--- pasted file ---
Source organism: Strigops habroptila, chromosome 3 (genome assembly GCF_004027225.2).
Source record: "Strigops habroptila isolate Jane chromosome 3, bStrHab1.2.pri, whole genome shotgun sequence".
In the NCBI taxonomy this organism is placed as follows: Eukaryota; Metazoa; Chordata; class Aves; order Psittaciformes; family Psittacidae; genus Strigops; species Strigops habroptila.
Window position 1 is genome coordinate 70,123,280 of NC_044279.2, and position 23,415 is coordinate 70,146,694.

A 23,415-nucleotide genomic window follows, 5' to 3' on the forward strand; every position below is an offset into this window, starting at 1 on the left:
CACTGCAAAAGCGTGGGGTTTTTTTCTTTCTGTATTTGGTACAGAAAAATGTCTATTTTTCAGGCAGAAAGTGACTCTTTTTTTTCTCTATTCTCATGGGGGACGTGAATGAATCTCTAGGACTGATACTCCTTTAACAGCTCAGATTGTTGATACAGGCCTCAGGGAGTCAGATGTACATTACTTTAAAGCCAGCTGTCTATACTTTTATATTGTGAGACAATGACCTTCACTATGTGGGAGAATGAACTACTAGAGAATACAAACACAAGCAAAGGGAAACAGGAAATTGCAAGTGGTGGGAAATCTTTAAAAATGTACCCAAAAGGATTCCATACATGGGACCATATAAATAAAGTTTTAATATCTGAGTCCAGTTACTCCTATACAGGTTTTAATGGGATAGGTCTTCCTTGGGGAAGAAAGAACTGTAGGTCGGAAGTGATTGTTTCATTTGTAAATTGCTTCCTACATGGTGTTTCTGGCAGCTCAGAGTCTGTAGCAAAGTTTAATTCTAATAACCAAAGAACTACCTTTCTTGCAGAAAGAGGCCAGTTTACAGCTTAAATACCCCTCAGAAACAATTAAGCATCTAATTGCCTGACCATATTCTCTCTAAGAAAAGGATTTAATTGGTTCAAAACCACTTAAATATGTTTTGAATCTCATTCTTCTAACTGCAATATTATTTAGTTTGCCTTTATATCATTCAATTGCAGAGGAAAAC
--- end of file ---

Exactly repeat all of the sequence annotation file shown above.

Source organism: Strigops habroptila, chromosome 3 (genome assembly GCF_004027225.2).
Source record: "Strigops habroptila isolate Jane chromosome 3, bStrHab1.2.pri, whole genome shotgun sequence".
In the NCBI taxonomy this organism is placed as follows: Eukaryota; Metazoa; Chordata; class Aves; order Psittaciformes; family Psittacidae; genus Strigops; species Strigops habroptila.
Window position 1 is genome coordinate 70,123,280 of NC_044279.2, and position 23,415 is coordinate 70,146,694.

A 23,415-nucleotide genomic window follows, 5' to 3' on the forward strand; every position below is an offset into this window, starting at 1 on the left:
CACTGCAAAAGCGTGGGGTTTTTTTCTTTCTGTATTTGGTACAGAAAAATGTCTATTTTTCAGGCAGAAAGTGACTCTTTTTTTTCTCTATTCTCATGGGGGACGTGAATGAATCTCTAGGACTGATACTCCTTTAACAGCTCAGATTGTTGATACAGGCCTCAGGGAGTCAGATGTACATTACTTTAAAGCCAGCTGTCTATACTTTTATATTGTGAGACAATGACCTTCACTATGTGGGAGAATGAACTACTAGAGAATACAAACACAAGCAAAGGGAAACAGGAAATTGCAAGTGGTGGGAAATCTTTAAAAATGTACCCAAAAGGATTCCATACATGGGACCATATAAATAAAGTTTTAATATCTGAGTCCAGTTACTCCTATACAGGTTTTAATGGGATAGGTCTTCCTTGGGGAAGAAAGAACTGTAGGTCGGAAGTGATTGTTTCATTTGTAAATTGCTTCCTACATGGTGTTTCTGGCAGCTCAGAGTCTGTAGCAAAGTTTAATTCTAATAACCAAAGAACTACCTTTCTTGCAGAAAGAGGCCAGTTTACAGCTTAAATACCCCTCAGAAACAATTAAGCATCTAATTGCCTGACCATATTCTCTCTAAGAAAAGGATTTAATTGGTTCAAAACCACTTAAATATGTTTTGAATCTCATTCTTCTAACTGCAATATTATTTAGTTTGCCTTTATATCATTCAATTGCAGAGGAAAAC